Weighted Reservoir Sampling for Adaptive Splitting

August 04, 2022

As the algorithm has improved, we’ve found that the importance heuristic alone can only go so far. For example, here are some obvious artifacts in a test scene made by Alaska (special thanks for so much debugging help!):

Area Light Issue

Here, that dark region is where the importance heuristic thinks that the area light will be a heavy contributor, but it’s actually cutoff already. It’s especially extreme at low samples, but just in general, it’s something we need to fix.

The original paper doesn’t really discuss any issues of this nature, but it does heavily emphasize that the adaptive splitting is an essential part of their work. The point of adaptive spltting is that sometimes, the light tree node’s variance is pretty high, so it’s safer to just sample from both the left and right child in those cases. However, the caveat here is that Cycles is structured such that the direct light sampling is expected to use a single light at a time, so we can’t exactly just continue adding samples.

Potential Solutions

Resampled Importance Sampling

The first proposed solution was to implement resampled importance sampling (RIS). This is a topic that I’ve only briefly skimmed over so far, and also not our final solution, so I’ll keep this section brief. The general idea is that we’ll do the adaptive splitting, but we keep track of all the samples in a list. Once we’ve populated our list, we can use a more refined computation (e.g. computing an actual LightSample) to weight each entry when we’re choosing our final sample. This method kind of allows us to consider the proposed samples from adaptive splitting, and would be especially useful in cases like above where the original importance heuristic is off.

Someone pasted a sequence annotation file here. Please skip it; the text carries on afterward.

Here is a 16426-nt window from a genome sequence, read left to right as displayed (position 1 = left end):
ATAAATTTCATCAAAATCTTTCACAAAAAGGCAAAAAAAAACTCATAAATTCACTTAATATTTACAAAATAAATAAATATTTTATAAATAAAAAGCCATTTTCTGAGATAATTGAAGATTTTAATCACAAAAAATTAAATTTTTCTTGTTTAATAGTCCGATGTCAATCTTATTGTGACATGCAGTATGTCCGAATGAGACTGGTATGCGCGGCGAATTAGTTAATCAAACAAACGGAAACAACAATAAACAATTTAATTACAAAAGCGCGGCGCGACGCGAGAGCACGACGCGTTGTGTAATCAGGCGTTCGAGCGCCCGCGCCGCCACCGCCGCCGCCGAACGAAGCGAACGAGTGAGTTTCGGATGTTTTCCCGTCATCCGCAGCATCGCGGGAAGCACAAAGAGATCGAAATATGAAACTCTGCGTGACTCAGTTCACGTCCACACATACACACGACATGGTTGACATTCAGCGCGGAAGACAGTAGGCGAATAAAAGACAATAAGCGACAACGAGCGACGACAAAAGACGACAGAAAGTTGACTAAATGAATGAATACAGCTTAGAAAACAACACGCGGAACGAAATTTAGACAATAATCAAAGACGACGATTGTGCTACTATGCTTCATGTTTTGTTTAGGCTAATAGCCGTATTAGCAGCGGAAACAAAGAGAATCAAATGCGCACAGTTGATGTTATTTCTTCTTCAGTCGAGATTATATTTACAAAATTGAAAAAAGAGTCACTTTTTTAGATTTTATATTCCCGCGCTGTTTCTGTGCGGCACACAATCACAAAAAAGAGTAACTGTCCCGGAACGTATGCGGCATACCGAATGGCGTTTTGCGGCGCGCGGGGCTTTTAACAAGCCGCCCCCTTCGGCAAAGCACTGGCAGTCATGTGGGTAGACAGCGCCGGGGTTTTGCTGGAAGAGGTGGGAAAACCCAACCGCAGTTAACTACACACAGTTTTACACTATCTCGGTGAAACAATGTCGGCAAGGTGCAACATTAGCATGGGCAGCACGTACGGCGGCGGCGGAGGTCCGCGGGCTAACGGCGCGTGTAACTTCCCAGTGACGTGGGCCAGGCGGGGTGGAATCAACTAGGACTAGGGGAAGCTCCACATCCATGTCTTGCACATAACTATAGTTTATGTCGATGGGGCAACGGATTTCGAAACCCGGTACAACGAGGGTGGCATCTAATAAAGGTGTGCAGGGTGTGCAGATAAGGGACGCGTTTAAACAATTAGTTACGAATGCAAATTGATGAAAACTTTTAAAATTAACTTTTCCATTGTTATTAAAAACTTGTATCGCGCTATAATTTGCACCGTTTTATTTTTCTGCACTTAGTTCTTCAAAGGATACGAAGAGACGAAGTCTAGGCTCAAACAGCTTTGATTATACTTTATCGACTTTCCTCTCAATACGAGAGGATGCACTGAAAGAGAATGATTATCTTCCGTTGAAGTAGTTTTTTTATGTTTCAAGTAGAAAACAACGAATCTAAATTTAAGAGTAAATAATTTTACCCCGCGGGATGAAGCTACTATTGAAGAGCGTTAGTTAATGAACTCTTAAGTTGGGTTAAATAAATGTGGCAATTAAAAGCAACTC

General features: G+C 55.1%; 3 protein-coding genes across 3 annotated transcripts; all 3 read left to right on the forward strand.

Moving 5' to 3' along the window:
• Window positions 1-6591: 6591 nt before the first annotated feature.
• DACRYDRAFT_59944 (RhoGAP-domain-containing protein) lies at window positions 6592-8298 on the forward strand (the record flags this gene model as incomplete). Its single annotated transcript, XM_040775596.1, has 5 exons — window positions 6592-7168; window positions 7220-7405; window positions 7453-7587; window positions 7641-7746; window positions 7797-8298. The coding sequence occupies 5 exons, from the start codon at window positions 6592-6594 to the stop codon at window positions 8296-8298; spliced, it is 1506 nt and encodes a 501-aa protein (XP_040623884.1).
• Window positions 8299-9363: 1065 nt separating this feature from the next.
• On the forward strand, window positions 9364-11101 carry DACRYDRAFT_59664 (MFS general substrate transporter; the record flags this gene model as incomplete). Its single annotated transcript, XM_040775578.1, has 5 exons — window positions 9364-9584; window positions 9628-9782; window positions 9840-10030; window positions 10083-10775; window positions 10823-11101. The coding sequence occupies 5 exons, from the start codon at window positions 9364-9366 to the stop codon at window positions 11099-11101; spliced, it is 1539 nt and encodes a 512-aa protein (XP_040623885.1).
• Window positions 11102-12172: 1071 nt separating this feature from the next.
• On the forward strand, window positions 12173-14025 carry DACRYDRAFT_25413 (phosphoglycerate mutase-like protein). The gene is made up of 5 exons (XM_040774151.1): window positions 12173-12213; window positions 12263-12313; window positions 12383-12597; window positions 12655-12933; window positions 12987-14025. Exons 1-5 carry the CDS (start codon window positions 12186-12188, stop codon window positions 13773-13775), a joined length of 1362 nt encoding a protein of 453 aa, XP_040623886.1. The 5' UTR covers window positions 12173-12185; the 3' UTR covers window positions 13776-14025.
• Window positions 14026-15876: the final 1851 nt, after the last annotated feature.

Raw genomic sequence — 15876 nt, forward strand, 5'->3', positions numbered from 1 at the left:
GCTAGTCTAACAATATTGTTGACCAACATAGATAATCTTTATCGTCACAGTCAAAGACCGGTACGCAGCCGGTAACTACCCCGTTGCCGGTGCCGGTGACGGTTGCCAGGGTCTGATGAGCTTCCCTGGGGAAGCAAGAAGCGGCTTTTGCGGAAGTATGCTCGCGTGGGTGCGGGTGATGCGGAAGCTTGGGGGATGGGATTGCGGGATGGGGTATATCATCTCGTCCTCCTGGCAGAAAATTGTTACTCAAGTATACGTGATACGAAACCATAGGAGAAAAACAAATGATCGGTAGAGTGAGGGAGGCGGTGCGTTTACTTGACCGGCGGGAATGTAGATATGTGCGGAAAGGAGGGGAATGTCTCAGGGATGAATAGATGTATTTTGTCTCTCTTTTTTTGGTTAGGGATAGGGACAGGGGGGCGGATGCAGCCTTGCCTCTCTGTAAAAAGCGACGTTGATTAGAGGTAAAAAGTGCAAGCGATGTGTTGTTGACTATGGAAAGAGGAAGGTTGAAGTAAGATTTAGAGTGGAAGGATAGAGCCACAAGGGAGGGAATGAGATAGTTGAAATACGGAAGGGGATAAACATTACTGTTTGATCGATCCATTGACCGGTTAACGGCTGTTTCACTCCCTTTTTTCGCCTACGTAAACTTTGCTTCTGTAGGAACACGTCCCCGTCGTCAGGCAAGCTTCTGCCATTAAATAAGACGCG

There’s a bit of nuance related to the functions used, the target distribution, and the size of the list. I’m not really going to get into the details here, but if you’re interested, the paper I referenced was “Importance Resampling for Global Illumination” by Justin Talbot. In any case, the downside to this approach is that it generally assumes a fixed list size. However, we never really know how many adaptive splitting samples we’ll be getting, and it’s not the best in terms of memory usage either. It also means we’ll have to do another pass through the list once we’re done traversing the tree.

Weighted Reservoir Sampling

Fortunately, I happened to come across another technique called “weighted reservoir sampling” while I was looking into NVIDIA’s ReSTIR algorithm. It also just so happens that there’s a chapter about it in RTGII. It’s actually able to select a reservoir with an arbitrary number of samples, but we’re only concerned with the special case where K=1K = 1 here. The idea of this technique is actually pretty simple, and kinda similar to the first technique. The main difference is that we’re selecting a single sample out of an arbitrary stream of samples.

So for our case, think of our light tree traversal with adaptive splitting. When we hit our first sample, we hold onto it with probability w1/w1=1w_1 / w_1 = 1. Here we compute the weights using some slightly better heuristics, such as actually taking a LightSample. Then, assuming that our traversal has split a few times, we’ll eventually encounter another candidate sample. Now we hold on to second sample with probability w2/(w1+w2)w_2 / (w_1 + w_2), and otherwise we stick with our current sample. We continue this process until we complete traversal or whatnot.

After jj samples, the probability of selecting the ii-th sample is:

wik=1jwk.\frac{w_i}{\sum_{k = 1}^j w_k}.

There are a few big advantages to this approach, when our reservoir is size N=1N = 1:

  • The memory usage is much better because we only need to keep track of the currently selected light and the accumulated weight of the samples;
  • The algorithm works with a stream of samples, so we don’t need to worry about the specific number of adaptive splitting samples, and we can also compute it while we’re traversing the light tree.